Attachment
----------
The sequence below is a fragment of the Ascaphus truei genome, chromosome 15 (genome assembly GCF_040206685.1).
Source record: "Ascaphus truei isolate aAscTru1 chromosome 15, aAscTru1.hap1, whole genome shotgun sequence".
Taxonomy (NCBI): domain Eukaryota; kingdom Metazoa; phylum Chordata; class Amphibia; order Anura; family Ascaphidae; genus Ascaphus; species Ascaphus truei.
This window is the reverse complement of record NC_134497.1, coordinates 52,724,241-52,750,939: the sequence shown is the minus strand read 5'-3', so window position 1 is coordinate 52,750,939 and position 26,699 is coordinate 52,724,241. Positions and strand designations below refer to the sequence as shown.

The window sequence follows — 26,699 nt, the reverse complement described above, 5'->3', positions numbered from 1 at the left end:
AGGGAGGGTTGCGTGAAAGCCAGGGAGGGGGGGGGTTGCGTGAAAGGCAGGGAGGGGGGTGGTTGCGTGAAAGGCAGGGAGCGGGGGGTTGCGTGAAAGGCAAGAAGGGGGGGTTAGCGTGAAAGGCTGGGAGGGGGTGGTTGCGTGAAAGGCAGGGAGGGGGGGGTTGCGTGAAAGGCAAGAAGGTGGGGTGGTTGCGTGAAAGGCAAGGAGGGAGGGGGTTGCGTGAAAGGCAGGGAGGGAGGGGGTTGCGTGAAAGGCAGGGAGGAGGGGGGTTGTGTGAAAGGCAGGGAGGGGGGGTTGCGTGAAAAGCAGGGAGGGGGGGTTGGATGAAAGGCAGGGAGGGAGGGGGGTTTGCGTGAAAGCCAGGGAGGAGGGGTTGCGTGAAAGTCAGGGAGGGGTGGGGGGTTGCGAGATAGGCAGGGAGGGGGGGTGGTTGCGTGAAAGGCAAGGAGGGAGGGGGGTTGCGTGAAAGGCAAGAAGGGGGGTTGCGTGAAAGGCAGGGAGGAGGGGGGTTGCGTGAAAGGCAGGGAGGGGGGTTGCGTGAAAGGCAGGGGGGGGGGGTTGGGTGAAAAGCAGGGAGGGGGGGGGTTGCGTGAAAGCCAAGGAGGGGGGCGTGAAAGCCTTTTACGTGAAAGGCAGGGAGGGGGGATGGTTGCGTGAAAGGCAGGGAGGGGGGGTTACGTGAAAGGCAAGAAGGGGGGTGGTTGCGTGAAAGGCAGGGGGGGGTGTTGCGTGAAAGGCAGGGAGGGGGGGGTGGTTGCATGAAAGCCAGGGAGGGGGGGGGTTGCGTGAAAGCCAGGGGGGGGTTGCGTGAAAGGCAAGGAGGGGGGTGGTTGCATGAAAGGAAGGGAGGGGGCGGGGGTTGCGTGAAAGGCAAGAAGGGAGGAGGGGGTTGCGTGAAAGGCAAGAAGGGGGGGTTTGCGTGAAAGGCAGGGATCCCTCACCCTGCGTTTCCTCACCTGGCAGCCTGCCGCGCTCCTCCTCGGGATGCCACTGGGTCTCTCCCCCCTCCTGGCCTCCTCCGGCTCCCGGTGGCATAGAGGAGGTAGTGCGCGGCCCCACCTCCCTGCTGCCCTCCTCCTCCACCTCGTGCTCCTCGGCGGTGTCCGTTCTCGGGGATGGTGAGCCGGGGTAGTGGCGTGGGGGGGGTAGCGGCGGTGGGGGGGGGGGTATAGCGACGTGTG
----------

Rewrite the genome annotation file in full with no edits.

The sequence below is a fragment of the Ascaphus truei genome, chromosome 15 (genome assembly GCF_040206685.1).
Source record: "Ascaphus truei isolate aAscTru1 chromosome 15, aAscTru1.hap1, whole genome shotgun sequence".
Taxonomy (NCBI): domain Eukaryota; kingdom Metazoa; phylum Chordata; class Amphibia; order Anura; family Ascaphidae; genus Ascaphus; species Ascaphus truei.
This window is the reverse complement of record NC_134497.1, coordinates 52,724,241-52,750,939: the sequence shown is the minus strand read 5'-3', so window position 1 is coordinate 52,750,939 and position 26,699 is coordinate 52,724,241. Positions and strand designations below refer to the sequence as shown.

The window sequence follows — 26,699 nt, the reverse complement described above, 5'->3', positions numbered from 1 at the left end:
AGGGAGGGTTGCGTGAAAGCCAGGGAGGGGGGGGGTTGCGTGAAAGGCAGGGAGGGGGGTGGTTGCGTGAAAGGCAGGGAGCGGGGGGTTGCGTGAAAGGCAAGAAGGGGGGGTTAGCGTGAAAGGCTGGGAGGGGGTGGTTGCGTGAAAGGCAGGGAGGGGGGGGTTGCGTGAAAGGCAAGAAGGTGGGGTGGTTGCGTGAAAGGCAAGGAGGGAGGGGGTTGCGTGAAAGGCAGGGAGGGAGGGGGTTGCGTGAAAGGCAGGGAGGAGGGGGGTTGTGTGAAAGGCAGGGAGGGGGGGTTGCGTGAAAAGCAGGGAGGGGGGGTTGGATGAAAGGCAGGGAGGGAGGGGGGTTTGCGTGAAAGCCAGGGAGGAGGGGTTGCGTGAAAGTCAGGGAGGGGTGGGGGGTTGCGAGATAGGCAGGGAGGGGGGGTGGTTGCGTGAAAGGCAAGGAGGGAGGGGGGTTGCGTGAAAGGCAAGAAGGGGGGTTGCGTGAAAGGCAGGGAGGAGGGGGGTTGCGTGAAAGGCAGGGAGGGGGGTTGCGTGAAAGGCAGGGGGGGGGGGTTGGGTGAAAAGCAGGGAGGGGGGGGGTTGCGTGAAAGCCAAGGAGGGGGGCGTGAAAGCCTTTTACGTGAAAGGCAGGGAGGGGGGATGGTTGCGTGAAAGGCAGGGAGGGGGGGTTACGTGAAAGGCAAGAAGGGGGGTGGTTGCGTGAAAGGCAGGGGGGGGTGTTGCGTGAAAGGCAGGGAGGGGGGGGTGGTTGCATGAAAGCCAGGGAGGGGGGGGGTTGCGTGAAAGCCAGGGGGGGGTTGCGTGAAAGGCAAGGAGGGGGGTGGTTGCATGAAAGGAAGGGAGGGGGCGGGGGTTGCGTGAAAGGCAAGAAGGGAGGAGGGGGTTGCGTGAAAGGCAAGAAGGGGGGGTTTGCGTGAAAGGCAGGGATCCCTCACCCTGCGTTTCCTCACCTGGCAGCCTGCCGCGCTCCTCCTCGGGATGCCACTGGGTCTCTCCCCCCTCCTGGCCTCCTCCGGCTCCCGGTGGCATAGAGGAGGTAGTGCGCGGCCCCACCTCCCTGCTGCCCTCCTCCTCCACCTCGTGCTCCTCGGCGGTGTCCGTTCTCGGGGATGGTGAGCCGGGGTAGTGGCGTGGGGGGGGTAGCGGCGGTGGGGGGGGGGGTATAGCGACGTGTG